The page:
The thing is, logic is just as fallible as emotion–both are human and thus a part of the post-Fall world. Both can be used to convince yourself of lies and both can lead you away from God. I know our INTJ personalities see logic as superior, but it’s good to remember there’s a place for both reason and emotion in the world.

        That doesn’t make an emotional argument any more convincing to me personally, though. ๐Ÿ˜‰

    • This doesn’t specifically relate to the topic of Bessey’s book, but I’d like to second the Lauren Winner rec. I didn’t like her second book, Still – but loved Girl Meets God and her newest, Wearing God, is amazing. It’s a look at the different ways God is described within the Bible and it really makes you reread verses you thought you knew really well with kind of a new eye.

      HEAVILY recommended.

      • Well, that’s disappointing to hear about Still – I was hoping it’d be as good as Girl Meets God. But that’s great to hear about Wearing God – I was already really excited to read it because of the premise, and hoped that it’d live up to it.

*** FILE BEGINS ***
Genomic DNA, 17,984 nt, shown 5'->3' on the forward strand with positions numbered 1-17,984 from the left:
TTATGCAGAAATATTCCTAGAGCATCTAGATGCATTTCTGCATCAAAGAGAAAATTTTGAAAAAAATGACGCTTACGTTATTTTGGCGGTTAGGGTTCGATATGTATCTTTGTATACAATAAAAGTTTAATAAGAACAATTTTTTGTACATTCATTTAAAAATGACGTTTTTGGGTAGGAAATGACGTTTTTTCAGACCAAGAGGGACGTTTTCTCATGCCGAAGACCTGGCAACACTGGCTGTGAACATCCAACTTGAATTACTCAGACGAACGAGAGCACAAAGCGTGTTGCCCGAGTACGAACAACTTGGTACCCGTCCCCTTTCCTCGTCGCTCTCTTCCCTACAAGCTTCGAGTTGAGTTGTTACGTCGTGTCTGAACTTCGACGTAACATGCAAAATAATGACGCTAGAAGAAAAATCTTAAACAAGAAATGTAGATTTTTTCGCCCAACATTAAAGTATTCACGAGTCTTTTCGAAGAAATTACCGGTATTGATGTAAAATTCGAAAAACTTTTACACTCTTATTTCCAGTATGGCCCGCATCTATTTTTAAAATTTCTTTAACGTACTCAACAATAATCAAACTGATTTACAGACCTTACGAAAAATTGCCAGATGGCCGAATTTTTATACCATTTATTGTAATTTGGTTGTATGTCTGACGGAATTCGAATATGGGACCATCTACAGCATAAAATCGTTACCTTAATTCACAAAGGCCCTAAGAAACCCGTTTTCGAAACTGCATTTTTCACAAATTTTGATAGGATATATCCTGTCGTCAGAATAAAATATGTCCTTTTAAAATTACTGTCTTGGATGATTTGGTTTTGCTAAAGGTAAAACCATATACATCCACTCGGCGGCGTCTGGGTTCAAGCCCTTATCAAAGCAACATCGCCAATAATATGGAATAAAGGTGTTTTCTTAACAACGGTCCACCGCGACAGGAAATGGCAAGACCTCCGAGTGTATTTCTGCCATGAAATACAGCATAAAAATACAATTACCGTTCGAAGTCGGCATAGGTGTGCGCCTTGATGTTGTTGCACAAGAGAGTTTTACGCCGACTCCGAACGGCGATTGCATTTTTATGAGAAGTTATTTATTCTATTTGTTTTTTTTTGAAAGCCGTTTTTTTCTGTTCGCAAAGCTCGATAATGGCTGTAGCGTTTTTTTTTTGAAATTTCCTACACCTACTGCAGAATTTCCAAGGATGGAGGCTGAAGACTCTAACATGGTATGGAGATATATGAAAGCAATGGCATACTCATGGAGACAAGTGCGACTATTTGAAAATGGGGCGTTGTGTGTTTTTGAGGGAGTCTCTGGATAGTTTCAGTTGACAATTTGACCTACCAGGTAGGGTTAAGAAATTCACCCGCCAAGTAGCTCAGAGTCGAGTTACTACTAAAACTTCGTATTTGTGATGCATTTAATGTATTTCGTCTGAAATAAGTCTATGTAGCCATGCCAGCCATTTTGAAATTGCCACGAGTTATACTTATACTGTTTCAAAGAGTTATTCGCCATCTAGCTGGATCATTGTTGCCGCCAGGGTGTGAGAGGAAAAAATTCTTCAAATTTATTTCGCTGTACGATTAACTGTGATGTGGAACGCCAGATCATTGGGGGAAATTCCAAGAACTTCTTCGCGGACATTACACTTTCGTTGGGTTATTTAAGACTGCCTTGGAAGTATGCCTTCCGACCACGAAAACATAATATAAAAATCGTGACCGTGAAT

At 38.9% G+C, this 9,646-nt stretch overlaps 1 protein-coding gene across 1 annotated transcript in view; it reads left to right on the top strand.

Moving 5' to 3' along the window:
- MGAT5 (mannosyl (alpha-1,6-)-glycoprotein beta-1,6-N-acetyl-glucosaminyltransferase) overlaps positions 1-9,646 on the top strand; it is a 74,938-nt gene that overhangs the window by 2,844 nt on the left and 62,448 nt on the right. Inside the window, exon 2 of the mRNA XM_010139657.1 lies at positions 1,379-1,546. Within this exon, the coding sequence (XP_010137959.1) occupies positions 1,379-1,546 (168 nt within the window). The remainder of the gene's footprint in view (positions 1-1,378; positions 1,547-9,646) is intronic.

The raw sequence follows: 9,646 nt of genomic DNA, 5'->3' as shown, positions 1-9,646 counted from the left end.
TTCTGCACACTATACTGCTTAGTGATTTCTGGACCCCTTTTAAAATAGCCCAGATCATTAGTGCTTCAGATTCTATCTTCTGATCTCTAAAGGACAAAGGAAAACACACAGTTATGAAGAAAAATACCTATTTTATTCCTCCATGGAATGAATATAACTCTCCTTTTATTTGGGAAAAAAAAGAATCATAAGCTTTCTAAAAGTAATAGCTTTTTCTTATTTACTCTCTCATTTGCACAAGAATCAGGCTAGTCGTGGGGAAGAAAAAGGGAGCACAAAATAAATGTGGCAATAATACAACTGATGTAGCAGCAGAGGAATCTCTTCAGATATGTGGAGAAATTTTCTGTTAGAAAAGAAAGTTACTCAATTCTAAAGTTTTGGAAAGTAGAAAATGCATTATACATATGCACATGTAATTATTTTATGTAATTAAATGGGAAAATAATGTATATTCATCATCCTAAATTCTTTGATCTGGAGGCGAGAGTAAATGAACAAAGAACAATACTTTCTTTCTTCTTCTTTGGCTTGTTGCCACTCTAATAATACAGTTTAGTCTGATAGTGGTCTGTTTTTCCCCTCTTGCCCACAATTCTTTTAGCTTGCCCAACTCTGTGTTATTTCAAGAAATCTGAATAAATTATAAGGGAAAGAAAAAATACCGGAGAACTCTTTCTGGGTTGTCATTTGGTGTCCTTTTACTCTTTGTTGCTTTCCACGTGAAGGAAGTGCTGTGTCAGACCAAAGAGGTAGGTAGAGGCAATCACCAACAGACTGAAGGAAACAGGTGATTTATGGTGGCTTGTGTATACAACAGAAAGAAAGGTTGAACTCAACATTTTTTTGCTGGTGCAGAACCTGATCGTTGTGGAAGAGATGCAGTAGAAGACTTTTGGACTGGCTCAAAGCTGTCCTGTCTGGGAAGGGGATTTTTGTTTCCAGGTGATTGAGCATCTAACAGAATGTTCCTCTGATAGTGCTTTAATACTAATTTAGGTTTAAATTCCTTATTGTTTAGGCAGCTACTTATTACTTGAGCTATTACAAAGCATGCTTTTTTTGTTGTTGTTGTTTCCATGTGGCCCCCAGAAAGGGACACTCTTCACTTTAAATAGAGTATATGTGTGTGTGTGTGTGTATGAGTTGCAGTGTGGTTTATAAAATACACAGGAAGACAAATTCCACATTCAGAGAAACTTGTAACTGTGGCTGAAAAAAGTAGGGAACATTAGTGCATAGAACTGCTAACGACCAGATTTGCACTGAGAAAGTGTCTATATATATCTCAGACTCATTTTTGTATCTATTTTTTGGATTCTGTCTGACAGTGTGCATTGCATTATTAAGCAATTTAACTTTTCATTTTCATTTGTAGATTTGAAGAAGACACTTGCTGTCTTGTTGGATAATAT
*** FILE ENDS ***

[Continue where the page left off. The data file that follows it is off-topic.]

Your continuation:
• It’s still worth reading – I’ve found that the response to it varies pretty wildly, people either love it or are veeeeeery ‘meh’ (which is how I felt). I would probably still own it if I saw it used or on seeeeeerious sale, but it’s a book that felt very unfinished to me – like I was reading a second draft someone had mistakenly published. And that bothered me a lot.

          But I’ve seen people really just fall head-over-heels for it, so I don’t know. If you find it at your local library, I would still recommend giving it a try. But it definitely doesn’t live up to either Girls Meets God or Wearing God.

          • Thanks, ladies! I put Girl Meets God and Wearing God on hold at my library. ๐Ÿ™‚

          • Thanks for the input – happily my library has all of her books, so it’ll be easy enough to give them a try. (I’m so spoiled by that awesome library.)

            Well, easy enough to get the books to try them. Getting them to the top of my reading list is another matter. ๐Ÿ™‚